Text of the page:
St. Clair checkup: stroke prevention

Cerebrovascular disease, currently the third leading cause of death and the leading cause of disability in the United States, poses an enormous public health problem. Preventing stroke is, therefore, of crucial importance. Each year about 795,000 people experience a stroke: About 610,000 of these are first attacks, and 185,000 are recurrent attacks.

One of the key risk factors for stroke is hypertension, or high blood pressure. It is probably the most important modifiable risk factor for stroke, and an aggressive approach to lowering blood pressure pays great dividends in reducing cerebrovascular events.

It has been shown that antihypertensive drug treatment reduces the risk of first stroke by 32 percent in comparison with no drug treatment. In secondary stroke prevention, risk reduction was shown to be directly proportional to reduction in blood pressure.

The other risk factor is high levels of total cholesterol and low-density lipoprotein (LDL) cholesterol levels. Lowering of these levels and raising of high-density lipoprotein (HDL) is another way of preventing stroke. A large meta-analysis of randomized trials using statins, or cholesterol-lowering medications, for primary or secondary prevention demonstrated a significant correlation between the extent of LDL reduction and the degree of protection from stroke.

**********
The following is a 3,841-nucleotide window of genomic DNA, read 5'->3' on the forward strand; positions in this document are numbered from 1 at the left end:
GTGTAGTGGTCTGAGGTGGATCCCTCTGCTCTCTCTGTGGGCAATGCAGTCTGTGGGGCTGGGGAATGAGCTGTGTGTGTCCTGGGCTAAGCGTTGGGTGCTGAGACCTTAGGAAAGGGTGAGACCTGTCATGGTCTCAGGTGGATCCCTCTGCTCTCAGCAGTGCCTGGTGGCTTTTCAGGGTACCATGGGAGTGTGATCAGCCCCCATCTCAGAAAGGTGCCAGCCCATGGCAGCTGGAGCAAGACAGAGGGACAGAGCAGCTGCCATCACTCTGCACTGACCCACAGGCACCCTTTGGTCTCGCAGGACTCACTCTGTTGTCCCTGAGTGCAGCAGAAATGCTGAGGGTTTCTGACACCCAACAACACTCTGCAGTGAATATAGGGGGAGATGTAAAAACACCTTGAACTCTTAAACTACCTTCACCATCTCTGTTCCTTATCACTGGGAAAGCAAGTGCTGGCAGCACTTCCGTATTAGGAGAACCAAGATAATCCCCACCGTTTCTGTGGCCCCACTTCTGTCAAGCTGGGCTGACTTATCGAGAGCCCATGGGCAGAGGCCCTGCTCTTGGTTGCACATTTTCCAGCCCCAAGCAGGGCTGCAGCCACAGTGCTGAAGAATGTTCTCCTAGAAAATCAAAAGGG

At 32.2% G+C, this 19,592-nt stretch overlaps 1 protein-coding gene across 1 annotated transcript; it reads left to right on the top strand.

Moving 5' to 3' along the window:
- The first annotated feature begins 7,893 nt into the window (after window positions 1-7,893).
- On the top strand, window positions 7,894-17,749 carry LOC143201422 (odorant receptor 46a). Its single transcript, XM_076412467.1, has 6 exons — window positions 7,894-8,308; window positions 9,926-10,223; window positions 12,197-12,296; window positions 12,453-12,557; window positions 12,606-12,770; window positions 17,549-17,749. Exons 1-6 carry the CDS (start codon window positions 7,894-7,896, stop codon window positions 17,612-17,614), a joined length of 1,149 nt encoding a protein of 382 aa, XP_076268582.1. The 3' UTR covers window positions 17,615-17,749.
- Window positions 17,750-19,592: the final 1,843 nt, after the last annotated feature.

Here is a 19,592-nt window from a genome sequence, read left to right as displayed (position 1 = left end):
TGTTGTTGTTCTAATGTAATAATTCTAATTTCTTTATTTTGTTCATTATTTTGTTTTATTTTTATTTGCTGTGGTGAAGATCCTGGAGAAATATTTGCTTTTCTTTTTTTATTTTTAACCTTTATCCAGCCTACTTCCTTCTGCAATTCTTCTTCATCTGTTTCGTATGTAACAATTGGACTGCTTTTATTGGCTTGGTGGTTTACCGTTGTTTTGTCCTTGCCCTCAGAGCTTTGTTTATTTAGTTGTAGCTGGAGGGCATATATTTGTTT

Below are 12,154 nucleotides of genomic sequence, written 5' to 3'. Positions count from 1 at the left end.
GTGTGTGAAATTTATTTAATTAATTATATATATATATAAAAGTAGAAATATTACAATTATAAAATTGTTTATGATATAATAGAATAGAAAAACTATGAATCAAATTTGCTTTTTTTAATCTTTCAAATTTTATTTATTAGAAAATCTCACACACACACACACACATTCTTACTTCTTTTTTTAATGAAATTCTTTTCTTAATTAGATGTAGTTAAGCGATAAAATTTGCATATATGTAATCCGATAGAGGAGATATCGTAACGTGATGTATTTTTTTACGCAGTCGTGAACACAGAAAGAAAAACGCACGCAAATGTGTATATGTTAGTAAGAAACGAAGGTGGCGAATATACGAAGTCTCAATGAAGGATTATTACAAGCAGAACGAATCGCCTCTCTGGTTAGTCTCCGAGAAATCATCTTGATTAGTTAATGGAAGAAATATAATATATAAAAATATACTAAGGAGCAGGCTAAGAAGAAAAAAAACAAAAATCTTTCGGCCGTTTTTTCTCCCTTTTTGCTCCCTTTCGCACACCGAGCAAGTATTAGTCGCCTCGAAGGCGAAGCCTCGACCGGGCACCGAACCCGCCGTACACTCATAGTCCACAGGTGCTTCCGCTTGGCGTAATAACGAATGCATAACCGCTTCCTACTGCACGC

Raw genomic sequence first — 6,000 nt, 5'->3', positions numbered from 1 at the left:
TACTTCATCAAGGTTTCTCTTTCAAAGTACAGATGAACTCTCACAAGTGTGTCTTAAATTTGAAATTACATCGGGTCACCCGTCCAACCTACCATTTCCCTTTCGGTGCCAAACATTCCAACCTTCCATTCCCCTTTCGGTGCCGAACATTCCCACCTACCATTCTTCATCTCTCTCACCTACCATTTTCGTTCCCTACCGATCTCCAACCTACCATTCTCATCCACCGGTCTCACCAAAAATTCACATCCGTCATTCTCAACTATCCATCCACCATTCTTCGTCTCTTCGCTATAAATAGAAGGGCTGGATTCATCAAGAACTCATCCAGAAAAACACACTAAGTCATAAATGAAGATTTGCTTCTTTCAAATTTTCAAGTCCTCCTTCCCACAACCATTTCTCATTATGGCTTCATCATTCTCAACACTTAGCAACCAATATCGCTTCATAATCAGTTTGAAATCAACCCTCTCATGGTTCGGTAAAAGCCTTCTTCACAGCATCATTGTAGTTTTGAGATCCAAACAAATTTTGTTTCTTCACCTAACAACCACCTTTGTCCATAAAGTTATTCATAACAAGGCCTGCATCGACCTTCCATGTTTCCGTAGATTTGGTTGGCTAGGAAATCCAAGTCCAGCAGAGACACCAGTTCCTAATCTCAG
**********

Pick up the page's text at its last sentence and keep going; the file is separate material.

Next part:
Lifestyle changes, including eating a healthful, fiber-filled diet, losing weight, and getting regular physical activity, are important along with any lipid-lowering treatment.

The next risk factor is metabolic syndrome, a constellation of risk factors (atherogenic dyslipidemia, hypertension, insulin resistance, and abdominal obesity) that cluster and promote atherosclerosis.

Grilled salmon fillet with potato-spinash mash and vegetables.The Mediterranean diet—characterized by a high intake of monounsaturated fat, plant proteins, whole grains, and fish; moderate intake of alcohol; and low consumption of red meat, refined grains, and sweets—has been shown to be effective in promoting weight loss, lowering the ratio of total cholesterol to HDL, preventing secondary cardiac events, and lowering total and cardiovascular mortality.

In addition, regular moderate-intensity physical activity is associated with a lower risk of stroke. Five lifestyle factors: maintenance of a body mass index of 18.5 to 24.9; regular exercise; consuming a diet rich in fruits and vegetables; abstinence from smoking; and moderate alcohol intake have been associated with a lower risk of stroke.

Neurologist Kiran A. Patil, M.D. practices with Southwestern PA Neurology Associates. He can be contacted at 412-942-6323.